4. Thanks for this background information. I have seen several reports from major news sources in the US, and all of them omitted significant points you make, or were simply wrong. So much of what we read and hear is superficial or distorted.

  5. ISIS are not sunnies. They are wahabies and consider themselves as the only muslims, declaring all other muslims (sunnies and shias included) as heretics and worthy of killing.

    • They’re certainly enjoying a lot of local Sunni Muslim support.

      Canada lays it out as religo-political Sunni Islamist extremist particularly of the Wahhabi/Salafi ideological kind being the top domestic and foreign threat.

      I can see how disowning them, in form of rejection and condemnation, might make us all feel better or stress some sort of unity in victimhood, but we need to recognize a reality of the branch they’re offshoot from and the thin line between them and the mainstream, becoming the new black.

      In Pakistan, local and foreign Wahhabi/Salafi/Deoband/Sunni extremist militant groups do try to inflict as much civilian casualty as they can, which nets a great deal of Pakistani Sunni Muslims as victims, but they do make it a point in targeting minorities, particularly the largest one being Pakistani Shia Muslims who make up a higher disproportionate number of victims in a sectarian cleansing compared to others. A good example would be the Karachi airport attacks happening but following after the Baluchistan pilgrim Shia bus bombing.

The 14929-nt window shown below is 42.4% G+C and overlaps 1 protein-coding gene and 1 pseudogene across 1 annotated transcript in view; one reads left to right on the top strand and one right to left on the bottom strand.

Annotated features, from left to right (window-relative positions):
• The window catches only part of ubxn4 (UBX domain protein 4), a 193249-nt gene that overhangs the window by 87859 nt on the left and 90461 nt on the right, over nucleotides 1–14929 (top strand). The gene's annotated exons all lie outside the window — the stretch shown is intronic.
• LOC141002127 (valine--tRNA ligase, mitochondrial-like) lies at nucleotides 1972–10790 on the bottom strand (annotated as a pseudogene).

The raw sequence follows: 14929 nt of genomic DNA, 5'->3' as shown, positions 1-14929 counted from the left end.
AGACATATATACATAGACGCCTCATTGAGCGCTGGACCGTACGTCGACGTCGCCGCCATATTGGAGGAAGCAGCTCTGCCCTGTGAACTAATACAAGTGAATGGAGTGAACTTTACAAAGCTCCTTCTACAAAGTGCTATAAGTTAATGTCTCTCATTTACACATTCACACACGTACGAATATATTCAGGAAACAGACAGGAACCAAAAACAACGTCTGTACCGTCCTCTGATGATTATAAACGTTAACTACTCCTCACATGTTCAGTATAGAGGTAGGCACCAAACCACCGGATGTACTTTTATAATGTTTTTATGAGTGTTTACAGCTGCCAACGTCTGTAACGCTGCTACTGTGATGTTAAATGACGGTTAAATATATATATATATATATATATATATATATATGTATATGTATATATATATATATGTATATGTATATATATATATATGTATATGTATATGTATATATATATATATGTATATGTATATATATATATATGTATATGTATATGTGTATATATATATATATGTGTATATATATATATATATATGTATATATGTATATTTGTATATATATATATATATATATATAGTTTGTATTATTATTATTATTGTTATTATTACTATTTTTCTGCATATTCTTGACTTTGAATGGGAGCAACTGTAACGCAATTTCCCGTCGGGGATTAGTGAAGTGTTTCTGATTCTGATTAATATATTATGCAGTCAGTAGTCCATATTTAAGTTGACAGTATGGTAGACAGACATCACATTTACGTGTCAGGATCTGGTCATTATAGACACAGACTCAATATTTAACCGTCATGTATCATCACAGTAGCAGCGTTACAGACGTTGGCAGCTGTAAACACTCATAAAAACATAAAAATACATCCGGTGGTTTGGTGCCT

6. Thanks for your reporting on this. i cringed last night when I heard Alice Fordham of NPR report that Sistani called for all Shiite men to take up arms, rather than all Iraqi men as you translate. She really seemed to be promoting a sectarian agenda and projecting that onto Sistani.

    • Everyone has been pretty bad – the NYT, WSJ, etc. I cannot speak to television because I do not watch. (Mainstream newsprint bothers me, especially the NYT, but one needs to understand the arguments others are making.) The Guardian editors to their credit published a piece cautioning US intervention. And there was a BBC article one of the commentators linked to in Juan’s last piece that was informative – it focused on the relationship between the Kurds, Shi’ites and Sunnis. One of the great things about internet blogs is that academics, independent journalists, activists can counter the narratives of the power elite. The historical and cultural context that Juan provides is quite refreshing.

  7. Juan, can you explain how US administrations juggle the influence of the Saudis and other Mideast gov’ts? As a non-expert, it seems odd to me that the Saudi’s, with their massive wealth, would be just another interest group, and not insist on American policy reflecting their desires more explicitly. Now we seem to be aligned with Iran in a huge intra-Arab war. What do you know about what’s happening behind the scenes? And how much influence do the Saudi’s have compared to the Israeli’s?

    • Saudis are very influential. But their sovereign wealth fund is $750 bn & their currency reserves similar. US is a $16 trillion a year economy, so Saudia is small potatoes. But they are very influential in DC; not an an AIPAC scale, though.

  8. All this talk about “the Iraqis.” Is there, or can there be such a thing as “Iraq?” All these calls to “defend Iraq,” and how does one develop a doctrine and a strategy and tactics to do that, if one has no reality, no real polity with the adhesions and cohesions making up a nation to be defending, in relation to which our rulers would be defining that “we have to respond now” response?